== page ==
Warming-induced permafrost thaw exacerbates tundra soil carbon decomposition mediated by microbial community

Jiajie Feng, Cong Wang, Jiesi Lei, Yunfeng Yang, Qingyun Yan, Xishu Zhou, Xuanyu Tao, Daliang Ning, Mengting M. Yuan, Yujia Qin, Zhou J. Shi, Xue Guo, Zhili He, Joy D. Van Nostrand, Liyou Wu, Rosvel G. Bracho-Garillo, C. Ryan Penton, James R. Cole, Konstantinos T. Konstantinidis, Yiqi LuoEdward A.G. Schuur, James M. Tiedje, Jizhong Zhou

Research output: Contribution to journalArticlepeer-review

22 Scopus citations

Abstract

Background: It is well-known that global warming has effects on high-latitude tundra underlain with permafrost. This leads to a severe concern that decomposition of soil organic carbon (SOC) previously stored in this region, which accounts for about 50% of the world's SOC storage, will cause positive feedback that accelerates climate warming. We have previously shown that short-term warming (1.5 years) stimulates rapid, microbe-mediated decomposition of tundra soil carbon without affecting the composition of the soil microbial community (based on the depth of 42684 sequence reads of 16S rRNA gene amplicons per 3 g of soil sample). Results: We show that longer-term (5 years) experimental winter warming at the same site altered microbial communities (p < 0.040). Thaw depth correlated the strongest with community assembly and interaction networks, implying that warming-accelerated tundra thaw fundamentally restructured the microbial communities. Both carbon decomposition and methanogenesis genes increased in relative abundance under warming, and their functional structures strongly correlated (R 2 > 0.725, p < 0.001) with ecosystem respiration or CH4 flux. Conclusions: Our results demonstrate that microbial responses associated with carbon cycling could lead to positive feedbacks that accelerate SOC decomposition in tundra regions, which is alarming because SOC loss is unlikely to subside owing to changes in microbial community composition. [MediaObject not available: see fulltext.]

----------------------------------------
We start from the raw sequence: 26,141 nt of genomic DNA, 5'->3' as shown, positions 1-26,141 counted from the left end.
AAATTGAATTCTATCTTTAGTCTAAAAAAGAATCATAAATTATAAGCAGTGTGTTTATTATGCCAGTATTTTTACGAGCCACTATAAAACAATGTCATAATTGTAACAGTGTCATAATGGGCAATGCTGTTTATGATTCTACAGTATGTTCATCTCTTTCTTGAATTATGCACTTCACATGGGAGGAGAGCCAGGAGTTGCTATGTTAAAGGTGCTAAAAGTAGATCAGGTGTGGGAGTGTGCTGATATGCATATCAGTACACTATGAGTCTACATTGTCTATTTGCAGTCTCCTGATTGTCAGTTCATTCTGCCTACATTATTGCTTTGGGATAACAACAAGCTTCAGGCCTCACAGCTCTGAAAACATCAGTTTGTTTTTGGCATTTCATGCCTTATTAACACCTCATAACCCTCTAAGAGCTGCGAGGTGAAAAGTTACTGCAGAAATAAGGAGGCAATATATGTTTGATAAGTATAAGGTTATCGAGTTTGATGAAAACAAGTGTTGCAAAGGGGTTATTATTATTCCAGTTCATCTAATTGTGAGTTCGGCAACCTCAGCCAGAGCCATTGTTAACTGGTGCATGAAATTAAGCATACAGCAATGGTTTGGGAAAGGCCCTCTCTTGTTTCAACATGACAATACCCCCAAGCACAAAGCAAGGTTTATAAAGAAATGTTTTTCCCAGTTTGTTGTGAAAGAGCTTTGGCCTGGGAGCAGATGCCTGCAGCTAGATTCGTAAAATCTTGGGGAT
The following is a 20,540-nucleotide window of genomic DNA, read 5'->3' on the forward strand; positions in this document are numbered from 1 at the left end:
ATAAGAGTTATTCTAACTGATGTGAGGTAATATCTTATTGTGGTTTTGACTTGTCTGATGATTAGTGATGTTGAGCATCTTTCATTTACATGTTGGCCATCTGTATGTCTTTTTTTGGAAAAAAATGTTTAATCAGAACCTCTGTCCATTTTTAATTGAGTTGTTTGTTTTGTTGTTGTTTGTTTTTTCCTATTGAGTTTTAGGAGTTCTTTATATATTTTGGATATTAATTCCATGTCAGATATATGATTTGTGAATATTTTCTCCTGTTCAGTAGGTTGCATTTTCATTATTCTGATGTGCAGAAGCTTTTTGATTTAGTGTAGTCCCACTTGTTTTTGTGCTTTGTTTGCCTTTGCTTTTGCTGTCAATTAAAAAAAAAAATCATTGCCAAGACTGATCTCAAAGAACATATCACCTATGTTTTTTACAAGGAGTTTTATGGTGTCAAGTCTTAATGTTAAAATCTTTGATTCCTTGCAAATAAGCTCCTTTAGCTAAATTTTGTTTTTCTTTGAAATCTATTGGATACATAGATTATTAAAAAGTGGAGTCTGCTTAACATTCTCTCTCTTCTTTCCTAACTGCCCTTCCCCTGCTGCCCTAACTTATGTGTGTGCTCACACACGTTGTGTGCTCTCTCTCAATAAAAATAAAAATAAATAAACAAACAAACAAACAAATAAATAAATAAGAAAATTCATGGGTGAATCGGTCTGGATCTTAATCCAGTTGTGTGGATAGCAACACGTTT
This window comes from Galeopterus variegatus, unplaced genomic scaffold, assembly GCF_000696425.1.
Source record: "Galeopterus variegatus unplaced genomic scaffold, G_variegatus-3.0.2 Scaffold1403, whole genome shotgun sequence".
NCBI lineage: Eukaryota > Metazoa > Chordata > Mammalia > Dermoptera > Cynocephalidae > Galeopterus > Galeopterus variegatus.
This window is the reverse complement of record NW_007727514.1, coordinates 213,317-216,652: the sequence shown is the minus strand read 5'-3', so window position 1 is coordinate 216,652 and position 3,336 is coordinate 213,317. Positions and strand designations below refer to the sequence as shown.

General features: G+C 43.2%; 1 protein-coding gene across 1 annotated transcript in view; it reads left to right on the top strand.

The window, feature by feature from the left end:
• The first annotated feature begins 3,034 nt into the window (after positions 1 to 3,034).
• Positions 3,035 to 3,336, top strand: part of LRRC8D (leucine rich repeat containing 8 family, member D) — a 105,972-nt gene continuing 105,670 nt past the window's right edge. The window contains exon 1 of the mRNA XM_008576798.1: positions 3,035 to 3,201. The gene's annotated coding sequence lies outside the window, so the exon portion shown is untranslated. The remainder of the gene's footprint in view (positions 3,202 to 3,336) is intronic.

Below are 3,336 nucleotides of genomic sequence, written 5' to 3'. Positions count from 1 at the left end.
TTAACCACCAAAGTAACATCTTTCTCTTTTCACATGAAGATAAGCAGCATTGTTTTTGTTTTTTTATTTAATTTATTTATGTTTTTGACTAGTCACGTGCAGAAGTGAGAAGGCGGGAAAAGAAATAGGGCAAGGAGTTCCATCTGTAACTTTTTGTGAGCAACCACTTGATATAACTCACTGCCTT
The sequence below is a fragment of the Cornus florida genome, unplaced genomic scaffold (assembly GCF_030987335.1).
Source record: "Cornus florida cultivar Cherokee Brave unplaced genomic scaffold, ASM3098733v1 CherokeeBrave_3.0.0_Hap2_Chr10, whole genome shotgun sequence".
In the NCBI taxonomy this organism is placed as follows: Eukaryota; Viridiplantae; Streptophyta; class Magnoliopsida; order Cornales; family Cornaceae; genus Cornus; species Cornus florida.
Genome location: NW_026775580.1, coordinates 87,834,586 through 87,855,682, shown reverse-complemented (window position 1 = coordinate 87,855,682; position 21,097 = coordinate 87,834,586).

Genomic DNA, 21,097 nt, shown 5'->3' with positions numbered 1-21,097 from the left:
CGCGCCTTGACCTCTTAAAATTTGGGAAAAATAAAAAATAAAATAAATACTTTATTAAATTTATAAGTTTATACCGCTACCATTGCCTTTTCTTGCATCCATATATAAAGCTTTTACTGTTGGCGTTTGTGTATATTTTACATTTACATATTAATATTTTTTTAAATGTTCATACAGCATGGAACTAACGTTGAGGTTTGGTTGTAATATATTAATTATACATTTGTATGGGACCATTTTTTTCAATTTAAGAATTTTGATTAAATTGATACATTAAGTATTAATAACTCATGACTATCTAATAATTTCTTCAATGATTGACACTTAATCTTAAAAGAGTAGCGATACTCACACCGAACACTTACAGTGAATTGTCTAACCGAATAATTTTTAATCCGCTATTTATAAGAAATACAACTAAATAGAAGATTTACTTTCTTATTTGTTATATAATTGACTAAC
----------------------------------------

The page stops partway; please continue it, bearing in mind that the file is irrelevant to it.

Original languageEnglish (US)
Article number3
JournalMicrobiome
Volume8
Issue number1
DOIs
StatePublished - Jan 17 2020

ASJC Scopus subject areas

  • Microbiology
  • Microbiology (medical)

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